The calibration unit is a chip that contains information that has to be specific to each vehicle. For example, the vehicle’s weight affects the load on the engine, so to optimize ignition timing, ignition timing calibration must be programmed for that vehicle’s weight. In a given model year, a manufacture might have more than a hundred different models counting different engine and options, but might use less than a dozen different computers.

This is made possible by using an engine calibration unit. The engine calibration unit may be referred to as the PROM, or some other term may be used. Some manufacturers make the calibration unit removable, and some make it a permanent part of the computer.

Five Volt Reference
With few exceptions all of the systems use 5 volts to operate their sensors. Within the electronics industry, 5 volts has been almost universally adopted as a standard for information transmitting circuits.

This voltage value is high enough to provide reliable transmission and low enough not to damage the tiny circuits in the computer.

Fuel Injection
There are two types of fuel injection systems used with comprehensive computerized engine control systems: single point and multi point They each use an intermittent or timed spray to control fuel quantity.

Single-point Injection. Single-point injection is often referred to as throttle body injection. Single point means that fuel is introduced into the engine from one location. This system uses an intake manifold similar to what would be used with a carbureted engine, but the carburetor is replaced with a throttle body unit. The throttle body unit contains one or two solenoid-operated injectors that spray fuel directly over the throttle blade (or blades). Fuel under pressure is supplied to the injector.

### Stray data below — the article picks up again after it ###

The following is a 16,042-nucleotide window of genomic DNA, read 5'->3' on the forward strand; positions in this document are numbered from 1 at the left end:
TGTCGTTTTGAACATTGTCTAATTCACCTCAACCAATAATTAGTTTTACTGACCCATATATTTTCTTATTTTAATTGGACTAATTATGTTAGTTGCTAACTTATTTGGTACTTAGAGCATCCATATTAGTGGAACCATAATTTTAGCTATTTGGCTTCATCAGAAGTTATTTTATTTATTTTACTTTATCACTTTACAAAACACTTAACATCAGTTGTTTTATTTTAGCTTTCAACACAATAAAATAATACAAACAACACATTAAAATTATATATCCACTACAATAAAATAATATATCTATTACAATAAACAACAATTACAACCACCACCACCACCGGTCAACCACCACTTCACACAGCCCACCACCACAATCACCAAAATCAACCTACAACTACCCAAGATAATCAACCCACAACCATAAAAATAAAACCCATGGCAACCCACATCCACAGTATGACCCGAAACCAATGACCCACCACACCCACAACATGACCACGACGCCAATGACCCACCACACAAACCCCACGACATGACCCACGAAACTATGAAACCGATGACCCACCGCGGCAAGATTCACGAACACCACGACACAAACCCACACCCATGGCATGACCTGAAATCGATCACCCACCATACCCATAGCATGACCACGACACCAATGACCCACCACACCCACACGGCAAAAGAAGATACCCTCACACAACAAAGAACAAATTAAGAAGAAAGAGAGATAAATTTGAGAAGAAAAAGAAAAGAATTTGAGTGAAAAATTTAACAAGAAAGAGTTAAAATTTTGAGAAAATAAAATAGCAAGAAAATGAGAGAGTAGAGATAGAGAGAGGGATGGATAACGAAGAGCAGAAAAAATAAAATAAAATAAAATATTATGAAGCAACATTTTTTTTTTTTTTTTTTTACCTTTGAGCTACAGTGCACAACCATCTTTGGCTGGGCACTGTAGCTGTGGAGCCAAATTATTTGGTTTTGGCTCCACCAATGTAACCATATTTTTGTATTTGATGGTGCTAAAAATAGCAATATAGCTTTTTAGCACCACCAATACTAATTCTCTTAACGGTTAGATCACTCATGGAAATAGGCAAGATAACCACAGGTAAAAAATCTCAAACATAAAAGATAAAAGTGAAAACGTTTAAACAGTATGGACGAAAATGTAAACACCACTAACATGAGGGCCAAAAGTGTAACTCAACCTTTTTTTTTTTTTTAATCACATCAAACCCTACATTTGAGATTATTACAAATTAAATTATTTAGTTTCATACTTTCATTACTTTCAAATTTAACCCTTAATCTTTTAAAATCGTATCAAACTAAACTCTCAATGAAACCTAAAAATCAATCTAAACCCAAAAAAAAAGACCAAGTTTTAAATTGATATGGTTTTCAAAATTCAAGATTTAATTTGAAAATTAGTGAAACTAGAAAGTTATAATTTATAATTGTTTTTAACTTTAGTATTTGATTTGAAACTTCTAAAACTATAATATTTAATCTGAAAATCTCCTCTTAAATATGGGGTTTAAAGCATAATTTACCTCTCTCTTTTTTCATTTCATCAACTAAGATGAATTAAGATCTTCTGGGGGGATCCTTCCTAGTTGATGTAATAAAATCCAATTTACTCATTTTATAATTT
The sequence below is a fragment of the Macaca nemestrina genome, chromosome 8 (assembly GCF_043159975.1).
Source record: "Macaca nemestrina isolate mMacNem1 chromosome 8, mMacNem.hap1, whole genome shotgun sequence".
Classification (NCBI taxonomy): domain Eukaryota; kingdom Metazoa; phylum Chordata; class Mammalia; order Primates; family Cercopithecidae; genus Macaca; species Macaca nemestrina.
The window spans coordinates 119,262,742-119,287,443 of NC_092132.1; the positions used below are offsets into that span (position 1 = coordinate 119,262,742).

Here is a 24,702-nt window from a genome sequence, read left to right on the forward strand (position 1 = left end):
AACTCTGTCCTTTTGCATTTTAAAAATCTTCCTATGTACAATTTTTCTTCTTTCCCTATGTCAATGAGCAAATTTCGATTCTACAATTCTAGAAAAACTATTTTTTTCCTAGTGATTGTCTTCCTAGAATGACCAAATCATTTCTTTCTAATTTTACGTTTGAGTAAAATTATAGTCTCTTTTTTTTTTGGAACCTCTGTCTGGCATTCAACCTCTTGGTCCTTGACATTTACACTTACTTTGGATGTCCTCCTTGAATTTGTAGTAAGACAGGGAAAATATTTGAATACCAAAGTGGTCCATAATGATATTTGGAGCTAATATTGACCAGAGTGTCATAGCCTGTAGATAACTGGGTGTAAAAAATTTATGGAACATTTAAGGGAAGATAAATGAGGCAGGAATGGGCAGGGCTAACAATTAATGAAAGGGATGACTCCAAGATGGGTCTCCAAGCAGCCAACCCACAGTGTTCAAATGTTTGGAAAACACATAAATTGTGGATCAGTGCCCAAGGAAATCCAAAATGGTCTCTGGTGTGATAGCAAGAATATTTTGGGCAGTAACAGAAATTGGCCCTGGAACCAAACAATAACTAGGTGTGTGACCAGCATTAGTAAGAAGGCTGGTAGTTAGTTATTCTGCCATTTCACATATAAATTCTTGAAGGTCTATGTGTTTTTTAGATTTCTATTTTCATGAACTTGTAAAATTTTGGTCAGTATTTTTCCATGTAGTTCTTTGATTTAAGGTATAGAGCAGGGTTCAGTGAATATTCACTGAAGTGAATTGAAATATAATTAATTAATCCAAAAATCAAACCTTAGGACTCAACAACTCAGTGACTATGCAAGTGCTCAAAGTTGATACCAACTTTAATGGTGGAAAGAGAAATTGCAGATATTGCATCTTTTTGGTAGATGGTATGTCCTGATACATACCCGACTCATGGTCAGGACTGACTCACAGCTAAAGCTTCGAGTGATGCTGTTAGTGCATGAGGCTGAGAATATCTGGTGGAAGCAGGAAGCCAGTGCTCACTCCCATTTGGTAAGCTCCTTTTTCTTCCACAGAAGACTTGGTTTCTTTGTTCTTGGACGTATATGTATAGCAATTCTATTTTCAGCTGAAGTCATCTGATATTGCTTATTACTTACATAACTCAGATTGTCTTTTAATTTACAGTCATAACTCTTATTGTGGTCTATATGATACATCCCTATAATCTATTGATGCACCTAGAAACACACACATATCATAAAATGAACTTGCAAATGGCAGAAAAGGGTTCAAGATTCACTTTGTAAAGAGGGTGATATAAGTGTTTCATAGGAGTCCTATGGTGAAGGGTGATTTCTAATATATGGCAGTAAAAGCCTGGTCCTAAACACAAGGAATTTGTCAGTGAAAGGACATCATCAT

Single-point injection throttle body

The throttle blade is controlled by the throttle linkage just as in a carburetor. The computer controls voltage pulses to the solenoid-operated injector, which opens and sprays fuel into the throttle bore. The amount of fuel introduced is controlled by the length of time the solenoid is energized. This is referred to as pulse width. The amount of air introduced is controlled by the opening of the throttle blade. The EFI system is characterized, especially on smaller engines, by excellent throttle response and good driveability.